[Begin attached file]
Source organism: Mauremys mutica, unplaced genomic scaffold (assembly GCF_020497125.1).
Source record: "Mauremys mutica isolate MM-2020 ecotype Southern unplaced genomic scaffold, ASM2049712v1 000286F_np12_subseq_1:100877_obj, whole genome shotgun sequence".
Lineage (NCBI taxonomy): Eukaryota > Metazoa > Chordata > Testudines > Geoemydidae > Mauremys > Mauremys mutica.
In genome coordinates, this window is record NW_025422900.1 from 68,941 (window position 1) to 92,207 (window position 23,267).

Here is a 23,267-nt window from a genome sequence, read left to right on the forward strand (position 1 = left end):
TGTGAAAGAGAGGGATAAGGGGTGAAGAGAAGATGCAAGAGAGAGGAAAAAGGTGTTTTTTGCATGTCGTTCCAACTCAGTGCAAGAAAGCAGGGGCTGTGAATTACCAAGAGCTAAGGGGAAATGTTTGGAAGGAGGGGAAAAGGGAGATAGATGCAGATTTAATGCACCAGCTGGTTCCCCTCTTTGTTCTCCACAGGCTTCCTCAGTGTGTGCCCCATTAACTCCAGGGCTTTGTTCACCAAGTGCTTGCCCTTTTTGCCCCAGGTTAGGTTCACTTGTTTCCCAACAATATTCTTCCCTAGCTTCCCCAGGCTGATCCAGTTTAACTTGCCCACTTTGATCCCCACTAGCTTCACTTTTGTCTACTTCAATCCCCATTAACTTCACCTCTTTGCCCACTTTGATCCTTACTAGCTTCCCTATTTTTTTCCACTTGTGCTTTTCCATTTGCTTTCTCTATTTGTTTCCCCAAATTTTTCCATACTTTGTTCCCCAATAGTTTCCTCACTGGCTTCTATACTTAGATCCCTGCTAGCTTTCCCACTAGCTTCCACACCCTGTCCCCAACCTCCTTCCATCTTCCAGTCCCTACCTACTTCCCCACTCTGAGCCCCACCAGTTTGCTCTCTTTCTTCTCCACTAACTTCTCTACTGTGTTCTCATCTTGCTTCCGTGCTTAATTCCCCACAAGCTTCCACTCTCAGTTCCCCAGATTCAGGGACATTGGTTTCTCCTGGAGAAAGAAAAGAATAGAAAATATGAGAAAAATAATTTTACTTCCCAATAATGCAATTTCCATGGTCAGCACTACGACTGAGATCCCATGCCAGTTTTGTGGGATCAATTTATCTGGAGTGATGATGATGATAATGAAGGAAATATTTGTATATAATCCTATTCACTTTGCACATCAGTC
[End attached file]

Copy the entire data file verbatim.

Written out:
Source organism: Mauremys mutica, unplaced genomic scaffold (assembly GCF_020497125.1).
Source record: "Mauremys mutica isolate MM-2020 ecotype Southern unplaced genomic scaffold, ASM2049712v1 000286F_np12_subseq_1:100877_obj, whole genome shotgun sequence".
Lineage (NCBI taxonomy): Eukaryota > Metazoa > Chordata > Testudines > Geoemydidae > Mauremys > Mauremys mutica.
In genome coordinates, this window is record NW_025422900.1 from 68,941 (window position 1) to 92,207 (window position 23,267).

Here is a 23,267-nt window from a genome sequence, read left to right on the forward strand (position 1 = left end):
TGTGAAAGAGAGGGATAAGGGGTGAAGAGAAGATGCAAGAGAGAGGAAAAAGGTGTTTTTTGCATGTCGTTCCAACTCAGTGCAAGAAAGCAGGGGCTGTGAATTACCAAGAGCTAAGGGGAAATGTTTGGAAGGAGGGGAAAAGGGAGATAGATGCAGATTTAATGCACCAGCTGGTTCCCCTCTTTGTTCTCCACAGGCTTCCTCAGTGTGTGCCCCATTAACTCCAGGGCTTTGTTCACCAAGTGCTTGCCCTTTTTGCCCCAGGTTAGGTTCACTTGTTTCCCAACAATATTCTTCCCTAGCTTCCCCAGGCTGATCCAGTTTAACTTGCCCACTTTGATCCCCACTAGCTTCACTTTTGTCTACTTCAATCCCCATTAACTTCACCTCTTTGCCCACTTTGATCCTTACTAGCTTCCCTATTTTTTTCCACTTGTGCTTTTCCATTTGCTTTCTCTATTTGTTTCCCCAAATTTTTCCATACTTTGTTCCCCAATAGTTTCCTCACTGGCTTCTATACTTAGATCCCTGCTAGCTTTCCCACTAGCTTCCACACCCTGTCCCCAACCTCCTTCCATCTTCCAGTCCCTACCTACTTCCCCACTCTGAGCCCCACCAGTTTGCTCTCTTTCTTCTCCACTAACTTCTCTACTGTGTTCTCATCTTGCTTCCGTGCTTAATTCCCCACAAGCTTCCACTCTCAGTTCCCCAGATTCAGGGACATTGGTTTCTCCTGGAGAAAGAAAAGAATAGAAAATATGAGAAAAATAATTTTACTTCCCAATAATGCAATTTCCATGGTCAGCACTACGACTGAGATCCCATGCCAGTTTTGTGGGATCAATTTATCTGGAGTGATGATGATGATAATGAAGGAAATATTTGTATATAATCCTATTCACTTTGCACATCAGTC